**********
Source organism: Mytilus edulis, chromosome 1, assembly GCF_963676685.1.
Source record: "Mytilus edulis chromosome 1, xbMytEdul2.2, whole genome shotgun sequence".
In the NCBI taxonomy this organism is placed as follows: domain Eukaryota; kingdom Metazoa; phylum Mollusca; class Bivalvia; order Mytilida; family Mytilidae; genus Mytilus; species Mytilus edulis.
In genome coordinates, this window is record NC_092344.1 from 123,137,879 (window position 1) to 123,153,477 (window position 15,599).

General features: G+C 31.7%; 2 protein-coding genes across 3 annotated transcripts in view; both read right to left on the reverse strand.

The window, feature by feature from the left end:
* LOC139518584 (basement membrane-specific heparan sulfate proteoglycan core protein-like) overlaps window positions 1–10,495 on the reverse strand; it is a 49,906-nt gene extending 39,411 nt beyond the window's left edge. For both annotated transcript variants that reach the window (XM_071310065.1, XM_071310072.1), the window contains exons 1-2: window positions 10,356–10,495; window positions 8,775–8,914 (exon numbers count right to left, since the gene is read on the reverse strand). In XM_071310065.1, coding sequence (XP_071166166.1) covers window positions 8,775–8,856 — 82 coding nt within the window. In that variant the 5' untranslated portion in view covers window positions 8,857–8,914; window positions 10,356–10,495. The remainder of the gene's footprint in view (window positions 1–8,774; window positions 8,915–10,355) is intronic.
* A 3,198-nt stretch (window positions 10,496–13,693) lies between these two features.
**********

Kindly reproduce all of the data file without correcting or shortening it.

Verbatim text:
Source organism: Mytilus edulis, chromosome 1, assembly GCF_963676685.1.
Source record: "Mytilus edulis chromosome 1, xbMytEdul2.2, whole genome shotgun sequence".
In the NCBI taxonomy this organism is placed as follows: domain Eukaryota; kingdom Metazoa; phylum Mollusca; class Bivalvia; order Mytilida; family Mytilidae; genus Mytilus; species Mytilus edulis.
In genome coordinates, this window is record NC_092344.1 from 123,137,879 (window position 1) to 123,153,477 (window position 15,599).

General features: G+C 31.7%; 2 protein-coding genes across 3 annotated transcripts in view; both read right to left on the reverse strand.

The window, feature by feature from the left end:
* LOC139518584 (basement membrane-specific heparan sulfate proteoglycan core protein-like) overlaps window positions 1–10,495 on the reverse strand; it is a 49,906-nt gene extending 39,411 nt beyond the window's left edge. For both annotated transcript variants that reach the window (XM_071310065.1, XM_071310072.1), the window contains exons 1-2: window positions 10,356–10,495; window positions 8,775–8,914 (exon numbers count right to left, since the gene is read on the reverse strand). In XM_071310065.1, coding sequence (XP_071166166.1) covers window positions 8,775–8,856 — 82 coding nt within the window. In that variant the 5' untranslated portion in view covers window positions 8,857–8,914; window positions 10,356–10,495. The remainder of the gene's footprint in view (window positions 1–8,774; window positions 8,915–10,355) is intronic.
* A 3,198-nt stretch (window positions 10,496–13,693) lies between these two features.